Iraqi Rights Body Rejects HRW Claim of Secret Prisons in Mosul

Published July 24th, 2018 - 03:00 GMT
(Shutterstock/ File Photo)
(Shutterstock/ File Photo)
Iraqi High Commission for Human Rights (IHCHR) denied reports by Human Rights Watch (HRW) about the existence of secret prisons or detention centers east of Mosul with about 400 terrorism suspects.

HRW said that Iraqi security authorities had acknowledged for the first time that it is detaining hundreds of terrorism suspects for prolonged periods of time, calling on Iraqi authorities to improve conditions of detention and inform families of detainees.

The organization issued a statement indicating that Iraq’s National Security Service (NSS) is holding more than 400 detainees in a detention facility in east Mosul. As of July 4, 2018, 427 men were there, some of whom had been held for more than seven months, the statement detailed.

On July 04, NSS granted HRW access to a detention facility where the organization indicated that the detention conditions appeared improved but remained overcrowded.

Another NSS officer who spoke to researchers on condition of anonymity said that some detainees had been held for over one year.

HRW stressed that authorities should release all children not yet formally charged.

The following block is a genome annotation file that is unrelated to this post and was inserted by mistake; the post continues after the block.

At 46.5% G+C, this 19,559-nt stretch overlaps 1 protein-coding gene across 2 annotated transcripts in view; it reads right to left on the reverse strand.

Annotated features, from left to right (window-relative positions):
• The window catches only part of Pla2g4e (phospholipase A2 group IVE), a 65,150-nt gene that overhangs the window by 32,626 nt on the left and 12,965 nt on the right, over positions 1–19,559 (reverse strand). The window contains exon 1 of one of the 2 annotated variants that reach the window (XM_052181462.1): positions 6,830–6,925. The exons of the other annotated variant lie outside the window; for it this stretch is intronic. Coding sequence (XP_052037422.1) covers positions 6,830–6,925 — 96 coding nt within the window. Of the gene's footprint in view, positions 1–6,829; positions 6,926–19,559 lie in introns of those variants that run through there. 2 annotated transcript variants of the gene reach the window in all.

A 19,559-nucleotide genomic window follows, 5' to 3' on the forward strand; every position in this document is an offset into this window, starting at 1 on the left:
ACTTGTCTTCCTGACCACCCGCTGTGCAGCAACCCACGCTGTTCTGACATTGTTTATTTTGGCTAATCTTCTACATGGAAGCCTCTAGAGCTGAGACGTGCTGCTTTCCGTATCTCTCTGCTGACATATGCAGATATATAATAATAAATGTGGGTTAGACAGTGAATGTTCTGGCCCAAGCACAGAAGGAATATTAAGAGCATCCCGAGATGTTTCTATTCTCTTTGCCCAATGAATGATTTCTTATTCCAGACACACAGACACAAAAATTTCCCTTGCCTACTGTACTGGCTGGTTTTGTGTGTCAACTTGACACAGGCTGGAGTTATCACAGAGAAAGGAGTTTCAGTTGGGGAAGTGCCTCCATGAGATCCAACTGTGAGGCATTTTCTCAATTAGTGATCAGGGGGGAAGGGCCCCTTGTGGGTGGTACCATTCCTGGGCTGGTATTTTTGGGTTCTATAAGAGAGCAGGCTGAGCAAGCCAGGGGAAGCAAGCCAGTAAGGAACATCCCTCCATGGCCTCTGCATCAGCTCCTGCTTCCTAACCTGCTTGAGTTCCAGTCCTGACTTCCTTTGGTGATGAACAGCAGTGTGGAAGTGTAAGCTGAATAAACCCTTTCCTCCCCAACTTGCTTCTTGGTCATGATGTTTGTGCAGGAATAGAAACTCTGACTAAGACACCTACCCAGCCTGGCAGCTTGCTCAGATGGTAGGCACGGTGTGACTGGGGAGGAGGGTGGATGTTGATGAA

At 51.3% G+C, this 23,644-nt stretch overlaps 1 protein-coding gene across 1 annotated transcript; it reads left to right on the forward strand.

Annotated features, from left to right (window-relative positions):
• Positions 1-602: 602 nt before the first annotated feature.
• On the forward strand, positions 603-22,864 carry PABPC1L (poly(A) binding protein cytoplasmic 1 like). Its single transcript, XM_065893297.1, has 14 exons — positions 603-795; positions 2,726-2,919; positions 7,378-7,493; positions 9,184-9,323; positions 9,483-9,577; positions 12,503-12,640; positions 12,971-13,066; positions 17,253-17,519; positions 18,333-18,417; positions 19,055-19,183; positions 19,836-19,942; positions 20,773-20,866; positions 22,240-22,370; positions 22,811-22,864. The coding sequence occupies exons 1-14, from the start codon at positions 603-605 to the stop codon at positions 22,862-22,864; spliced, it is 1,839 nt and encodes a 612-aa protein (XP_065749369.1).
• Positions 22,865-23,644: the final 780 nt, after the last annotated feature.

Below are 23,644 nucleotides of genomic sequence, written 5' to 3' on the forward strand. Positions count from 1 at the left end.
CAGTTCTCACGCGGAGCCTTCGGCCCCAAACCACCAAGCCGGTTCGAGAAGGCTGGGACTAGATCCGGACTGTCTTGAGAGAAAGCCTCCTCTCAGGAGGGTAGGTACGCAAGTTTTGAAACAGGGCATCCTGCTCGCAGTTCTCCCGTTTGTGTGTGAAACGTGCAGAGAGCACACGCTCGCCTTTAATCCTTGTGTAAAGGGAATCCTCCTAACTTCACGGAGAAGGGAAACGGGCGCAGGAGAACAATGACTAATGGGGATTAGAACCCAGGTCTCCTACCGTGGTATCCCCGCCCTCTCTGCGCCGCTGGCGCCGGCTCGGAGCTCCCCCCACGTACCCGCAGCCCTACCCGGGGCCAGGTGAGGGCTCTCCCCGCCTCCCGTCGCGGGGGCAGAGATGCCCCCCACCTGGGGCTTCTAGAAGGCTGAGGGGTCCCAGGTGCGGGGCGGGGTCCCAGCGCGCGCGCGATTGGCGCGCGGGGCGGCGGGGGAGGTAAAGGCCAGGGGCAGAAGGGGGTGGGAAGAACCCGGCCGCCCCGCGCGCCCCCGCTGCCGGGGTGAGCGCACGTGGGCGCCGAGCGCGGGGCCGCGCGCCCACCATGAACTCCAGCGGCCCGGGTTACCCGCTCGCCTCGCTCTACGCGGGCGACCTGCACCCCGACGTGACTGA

“Authorities should be doing whatever it takes to make sure that families know where their loved ones are,” according to Lama Fakih, deputy Middle East director at Human Rights Watch.

Following the reports, the IHCHR in Iraq denied the existence of secret detention centers in Iraq.

IHCHR member Fadel al-Gharawi told Asharq al-Awsat that "our meticulous follow-up and our offices, including the one in Mosul, confirm there are no secret prisons or detention centers."

He indicated that the numbers referred to in the report are inaccurate, given that the government has officially announced the numbers of detained ISIS members and their families.

Gharawi affirmed that ISIS members were transferred to a known center at the airport, which the commission constantly visits.
 
 
This article has been adapted from its original source.

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